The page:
Scouring Manhattan bookstores our contributor came across the 250-page life story of a woman named Diana Fredericks.
The book, Diana: A Strange Autobiography, tells a sympathetic story of how one woman discovers that she is a lesbian. Few books dealt realistically with lesbianism before the 1960’s.
This book came out in 1939 with this note: “The publishers wish it expressly understood that this is a true story, the first of its kind ever offered to the general reading public.”
Experts call this book groundbreaking as one of the first works of gay literature with a happy ending.
History Detectives sets out to find the author. Who is Diana Fredericks? And is this story true?
Full introduction, publisher’s note and forward to Diana: A Strange Autobiography.
- Also with Tukufu Zuberi Hot Town Poster What role did this striking poster play in the explosive events of 1960s America?
- Also in Depression and WWII: 1929-1945 The Ni'ihau Incident What do these metal parts reveal about the surprise attack on Pearl Harbor?
- Also with Tukufu Zuberi Independence Trumpet Is a Pennsylvania man's trumpet somehow tied to the Revolutionary War?
- Also with Tukufu Zuberi Atocha Spanish Silver What are these markings on a silver bar discovered in the wreck of a Spanish ship?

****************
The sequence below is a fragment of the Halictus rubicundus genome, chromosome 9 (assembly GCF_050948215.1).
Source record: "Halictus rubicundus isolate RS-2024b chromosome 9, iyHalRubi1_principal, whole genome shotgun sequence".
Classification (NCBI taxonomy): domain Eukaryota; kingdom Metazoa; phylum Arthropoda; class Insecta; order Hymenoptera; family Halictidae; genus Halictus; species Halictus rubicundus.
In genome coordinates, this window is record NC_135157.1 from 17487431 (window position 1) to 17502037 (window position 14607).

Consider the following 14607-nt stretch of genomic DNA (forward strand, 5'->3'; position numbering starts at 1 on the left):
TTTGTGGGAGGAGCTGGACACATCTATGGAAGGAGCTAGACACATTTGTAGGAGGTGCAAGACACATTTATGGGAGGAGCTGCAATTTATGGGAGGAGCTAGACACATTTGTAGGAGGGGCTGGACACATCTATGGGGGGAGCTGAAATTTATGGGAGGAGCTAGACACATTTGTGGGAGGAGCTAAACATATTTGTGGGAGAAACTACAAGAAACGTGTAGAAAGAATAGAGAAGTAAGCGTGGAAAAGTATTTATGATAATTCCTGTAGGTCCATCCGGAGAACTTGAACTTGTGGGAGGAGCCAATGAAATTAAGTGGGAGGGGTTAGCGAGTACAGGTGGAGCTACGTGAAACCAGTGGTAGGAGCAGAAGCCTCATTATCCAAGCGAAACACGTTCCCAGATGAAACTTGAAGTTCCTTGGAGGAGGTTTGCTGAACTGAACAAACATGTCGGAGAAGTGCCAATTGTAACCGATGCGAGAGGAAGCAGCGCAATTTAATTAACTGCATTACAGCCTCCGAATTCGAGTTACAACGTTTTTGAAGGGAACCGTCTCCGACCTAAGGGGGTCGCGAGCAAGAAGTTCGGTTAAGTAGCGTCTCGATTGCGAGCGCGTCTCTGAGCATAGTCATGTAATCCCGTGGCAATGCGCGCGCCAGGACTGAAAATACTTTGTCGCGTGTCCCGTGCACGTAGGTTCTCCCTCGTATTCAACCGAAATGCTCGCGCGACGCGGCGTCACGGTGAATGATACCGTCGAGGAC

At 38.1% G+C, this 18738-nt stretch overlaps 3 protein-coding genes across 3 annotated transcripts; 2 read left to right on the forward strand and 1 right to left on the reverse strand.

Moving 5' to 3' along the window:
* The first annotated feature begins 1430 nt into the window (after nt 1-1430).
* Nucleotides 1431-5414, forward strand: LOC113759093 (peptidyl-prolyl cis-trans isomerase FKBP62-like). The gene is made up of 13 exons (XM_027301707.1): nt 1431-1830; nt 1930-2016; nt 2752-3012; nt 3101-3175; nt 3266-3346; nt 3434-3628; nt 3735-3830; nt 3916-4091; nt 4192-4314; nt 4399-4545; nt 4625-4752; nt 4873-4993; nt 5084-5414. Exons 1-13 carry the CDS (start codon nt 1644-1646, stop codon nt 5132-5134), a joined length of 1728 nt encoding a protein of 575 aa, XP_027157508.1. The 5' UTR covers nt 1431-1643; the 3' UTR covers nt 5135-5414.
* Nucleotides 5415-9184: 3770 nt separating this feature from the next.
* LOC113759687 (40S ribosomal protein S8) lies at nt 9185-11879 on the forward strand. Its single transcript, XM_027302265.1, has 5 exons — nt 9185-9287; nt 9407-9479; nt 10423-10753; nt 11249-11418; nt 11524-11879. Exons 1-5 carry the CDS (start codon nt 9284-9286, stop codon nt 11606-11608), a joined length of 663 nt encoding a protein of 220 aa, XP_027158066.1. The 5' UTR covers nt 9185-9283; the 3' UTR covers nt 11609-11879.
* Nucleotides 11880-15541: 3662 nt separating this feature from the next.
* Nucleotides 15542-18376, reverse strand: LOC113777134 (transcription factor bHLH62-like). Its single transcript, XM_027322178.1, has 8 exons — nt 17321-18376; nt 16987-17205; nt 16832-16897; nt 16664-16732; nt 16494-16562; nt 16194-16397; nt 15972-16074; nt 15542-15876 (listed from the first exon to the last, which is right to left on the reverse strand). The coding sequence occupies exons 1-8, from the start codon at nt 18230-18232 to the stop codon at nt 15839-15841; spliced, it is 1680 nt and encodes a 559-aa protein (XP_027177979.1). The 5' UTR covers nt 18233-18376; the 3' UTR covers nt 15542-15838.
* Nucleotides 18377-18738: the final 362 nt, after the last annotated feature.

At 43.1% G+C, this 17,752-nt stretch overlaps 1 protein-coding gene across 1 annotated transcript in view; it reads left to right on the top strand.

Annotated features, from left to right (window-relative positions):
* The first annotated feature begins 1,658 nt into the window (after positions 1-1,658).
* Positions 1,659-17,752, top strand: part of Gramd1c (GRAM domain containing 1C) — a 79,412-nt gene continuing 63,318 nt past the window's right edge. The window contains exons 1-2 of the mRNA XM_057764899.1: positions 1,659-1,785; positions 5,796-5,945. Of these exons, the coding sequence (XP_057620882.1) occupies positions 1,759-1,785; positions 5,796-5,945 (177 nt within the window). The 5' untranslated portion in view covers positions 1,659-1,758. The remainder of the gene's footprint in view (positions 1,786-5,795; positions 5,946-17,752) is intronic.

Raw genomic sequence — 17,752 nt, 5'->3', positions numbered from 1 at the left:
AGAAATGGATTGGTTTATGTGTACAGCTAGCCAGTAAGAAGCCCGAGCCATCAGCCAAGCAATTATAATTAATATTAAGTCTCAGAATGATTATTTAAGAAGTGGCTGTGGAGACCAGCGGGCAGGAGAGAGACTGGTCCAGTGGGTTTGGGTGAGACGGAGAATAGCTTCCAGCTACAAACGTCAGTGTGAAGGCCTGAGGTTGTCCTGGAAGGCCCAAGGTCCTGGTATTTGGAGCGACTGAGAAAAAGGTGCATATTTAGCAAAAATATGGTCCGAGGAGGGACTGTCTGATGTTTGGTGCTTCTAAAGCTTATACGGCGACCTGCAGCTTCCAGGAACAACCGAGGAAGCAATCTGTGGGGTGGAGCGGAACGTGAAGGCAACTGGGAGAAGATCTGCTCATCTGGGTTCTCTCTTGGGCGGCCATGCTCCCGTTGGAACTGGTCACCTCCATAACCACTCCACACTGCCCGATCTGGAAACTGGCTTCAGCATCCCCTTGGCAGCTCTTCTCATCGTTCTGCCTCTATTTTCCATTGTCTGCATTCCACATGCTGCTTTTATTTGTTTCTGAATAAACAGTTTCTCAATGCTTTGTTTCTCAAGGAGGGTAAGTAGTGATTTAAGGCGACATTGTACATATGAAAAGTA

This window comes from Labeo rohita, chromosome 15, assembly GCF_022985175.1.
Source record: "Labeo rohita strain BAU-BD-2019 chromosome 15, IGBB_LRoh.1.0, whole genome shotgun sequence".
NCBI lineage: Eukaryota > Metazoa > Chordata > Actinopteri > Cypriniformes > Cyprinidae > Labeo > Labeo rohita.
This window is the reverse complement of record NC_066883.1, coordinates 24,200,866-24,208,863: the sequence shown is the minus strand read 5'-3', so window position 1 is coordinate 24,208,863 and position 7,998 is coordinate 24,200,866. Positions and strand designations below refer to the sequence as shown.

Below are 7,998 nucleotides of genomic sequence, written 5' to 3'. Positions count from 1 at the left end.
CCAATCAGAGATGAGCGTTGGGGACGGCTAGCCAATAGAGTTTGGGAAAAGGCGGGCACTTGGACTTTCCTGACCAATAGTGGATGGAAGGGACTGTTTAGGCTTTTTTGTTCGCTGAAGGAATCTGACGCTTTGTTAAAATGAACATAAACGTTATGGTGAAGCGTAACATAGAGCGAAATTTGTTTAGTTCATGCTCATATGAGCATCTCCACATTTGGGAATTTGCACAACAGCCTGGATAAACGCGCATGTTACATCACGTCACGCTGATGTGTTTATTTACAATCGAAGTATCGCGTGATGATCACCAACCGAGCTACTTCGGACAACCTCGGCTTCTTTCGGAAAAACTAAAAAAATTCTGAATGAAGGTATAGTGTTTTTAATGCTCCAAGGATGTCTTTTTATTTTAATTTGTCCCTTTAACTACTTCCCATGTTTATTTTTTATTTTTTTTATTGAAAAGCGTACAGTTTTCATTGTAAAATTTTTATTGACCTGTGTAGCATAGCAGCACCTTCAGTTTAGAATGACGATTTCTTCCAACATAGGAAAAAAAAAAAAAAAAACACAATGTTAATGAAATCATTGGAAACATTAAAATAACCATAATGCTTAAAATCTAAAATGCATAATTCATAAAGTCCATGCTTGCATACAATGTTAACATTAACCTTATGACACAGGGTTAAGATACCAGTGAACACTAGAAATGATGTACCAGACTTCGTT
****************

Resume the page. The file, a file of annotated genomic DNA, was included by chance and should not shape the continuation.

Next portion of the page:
- Also in Depression and WWII: 1929-1945 Lindbergh-Sikorsky Fabric How do the signatures on this patch of fabric connect Charles Lindbergh to another first in flight?
- Also in Depression and WWII: 1929-1945 Short Snorter Was this British ten-shilling note witness to the forging of the alliance between America and Britain?
This is a place for opinions, comments, questions and discussion; a place where viewers of History Detectives can express their points of view and connect with others who value history. We ask that posters be polite and respectful of all opinions. History Detectives reserves the right to delete comments that don’t conform to this conduct. We will not respond to every post, but will do our best to answer specific questions, or address an error.